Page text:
• Lauric Acid: Lauric acid is a saturated fatty acid with strong anti-microbial, anti-inflammatory, and anti-bacterial properties.
  • Oleic Acid: Oleic acid is more commonly known and Omega 9 fatty acid. It is a fatty acid found in our skin’s sebum (oil). The higher concentration of oleic acid in babassu oil proves that it is a good moisturizing option. This acid is anti-inflammatory and promotes healing which makes it especially useful to soothe very dry skin prone to eczema and psoriasis.
  • Myristic Acid: We produce myristic acid in our skin. It works similarly to lauric acid and serves as an anti-inflammatory protector for our skin.

Chemical Similarities Between Coconut Oil and Babassu Oil

COCONUT OILBABASSU OIL

Caprylic Acid 7%

Caprylic Acid 4%

Capric Acid 6%

Capric Acid 4%

Lauric Acid 48%

Lauric Acid 40%

Myristic Acid 18%

Myristic Acid 15%

Palmitic Acid 9%

Palmitic Acid 10%

Stearic Acid 3%

Stearic Acid 4%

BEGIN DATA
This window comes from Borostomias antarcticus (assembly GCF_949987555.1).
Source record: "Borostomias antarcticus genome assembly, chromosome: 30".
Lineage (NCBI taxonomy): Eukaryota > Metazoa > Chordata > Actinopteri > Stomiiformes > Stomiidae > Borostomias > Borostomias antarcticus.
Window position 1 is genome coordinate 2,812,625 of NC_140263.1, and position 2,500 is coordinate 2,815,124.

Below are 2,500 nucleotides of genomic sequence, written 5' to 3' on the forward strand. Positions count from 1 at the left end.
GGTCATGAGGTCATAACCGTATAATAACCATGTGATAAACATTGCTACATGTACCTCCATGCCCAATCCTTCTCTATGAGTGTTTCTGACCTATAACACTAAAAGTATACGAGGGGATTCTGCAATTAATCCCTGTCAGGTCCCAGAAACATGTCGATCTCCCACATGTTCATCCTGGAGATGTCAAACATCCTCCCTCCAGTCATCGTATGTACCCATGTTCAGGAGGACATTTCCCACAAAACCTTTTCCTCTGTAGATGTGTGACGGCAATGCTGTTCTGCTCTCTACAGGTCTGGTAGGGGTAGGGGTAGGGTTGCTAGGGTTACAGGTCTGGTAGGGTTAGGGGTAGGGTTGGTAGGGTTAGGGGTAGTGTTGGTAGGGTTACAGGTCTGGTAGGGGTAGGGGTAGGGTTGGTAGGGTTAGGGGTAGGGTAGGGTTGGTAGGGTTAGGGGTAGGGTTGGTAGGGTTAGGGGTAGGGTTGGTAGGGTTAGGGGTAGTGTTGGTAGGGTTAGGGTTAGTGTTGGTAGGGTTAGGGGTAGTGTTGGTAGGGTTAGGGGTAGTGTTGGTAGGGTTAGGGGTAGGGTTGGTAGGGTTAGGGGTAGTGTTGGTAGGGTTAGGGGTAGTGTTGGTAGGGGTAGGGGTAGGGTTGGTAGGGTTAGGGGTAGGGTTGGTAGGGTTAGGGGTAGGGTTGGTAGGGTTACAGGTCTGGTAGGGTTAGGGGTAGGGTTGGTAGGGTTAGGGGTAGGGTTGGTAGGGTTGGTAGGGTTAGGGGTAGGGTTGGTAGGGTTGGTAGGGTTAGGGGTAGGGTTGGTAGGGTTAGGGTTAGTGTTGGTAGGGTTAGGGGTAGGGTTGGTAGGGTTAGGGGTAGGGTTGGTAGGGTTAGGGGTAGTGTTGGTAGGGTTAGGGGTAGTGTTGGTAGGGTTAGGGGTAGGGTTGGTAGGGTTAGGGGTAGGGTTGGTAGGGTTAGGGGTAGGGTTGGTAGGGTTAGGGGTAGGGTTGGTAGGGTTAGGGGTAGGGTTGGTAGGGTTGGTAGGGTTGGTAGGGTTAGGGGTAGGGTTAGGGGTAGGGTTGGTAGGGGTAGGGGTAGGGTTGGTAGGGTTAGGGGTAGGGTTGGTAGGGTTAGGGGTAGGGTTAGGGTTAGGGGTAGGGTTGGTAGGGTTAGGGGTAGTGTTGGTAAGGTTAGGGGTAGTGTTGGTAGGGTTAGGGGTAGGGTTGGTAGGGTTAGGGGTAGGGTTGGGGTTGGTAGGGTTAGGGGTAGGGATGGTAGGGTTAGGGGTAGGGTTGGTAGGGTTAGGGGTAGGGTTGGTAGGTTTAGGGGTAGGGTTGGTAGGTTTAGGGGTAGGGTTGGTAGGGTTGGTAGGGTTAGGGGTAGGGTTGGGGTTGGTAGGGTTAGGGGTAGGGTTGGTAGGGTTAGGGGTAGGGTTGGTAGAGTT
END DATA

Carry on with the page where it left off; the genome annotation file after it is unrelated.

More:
Oleic Acid 6%

Oleic Acid 16%

Linoleic Acid 2%

Linoleic Acid 4%

Possible Risks Linked to Babassu Oil

Babassu and coconut both belong to the palm tree family (Arecaceae). It is possible that those with coconut allergies may also be allergic to babassu.

Little research has been done to determine if babassu oil is safe for topical use during pregnancy and breastfeeding. As a precaution, do not use babassu oil if you are pregnant or breastfeeding.

Babassu oil may decrease thyroid function. This is usually linked to ingesting babassu as a supplement, to eating the fruit, or cooking with the oil. To be safe, check with your doctor before using babassu oil in your skincare.

There is some research that suggests that eating babassu fruit or cooking with the oil may slow down your body’s blood clotting ability. If you take blood thinners, check with your doctor before using babassu oil in your skincare.

It is not clear how much babassu oil is absorbed into the skin and therefore how much actually enters the bloodstream. For this reason, it is always a good idea to check with your doctor if you have any health concerns such as hyperthyroidism, blood clotting issues, are pregnant or nursing.

Benefits Linked To Babassu Oil

Babassu oil is less likely to cause acne breakouts on oilier skin because it has a lower comedogenic rating.

  • Coconut oil has a comedogenic rating of 4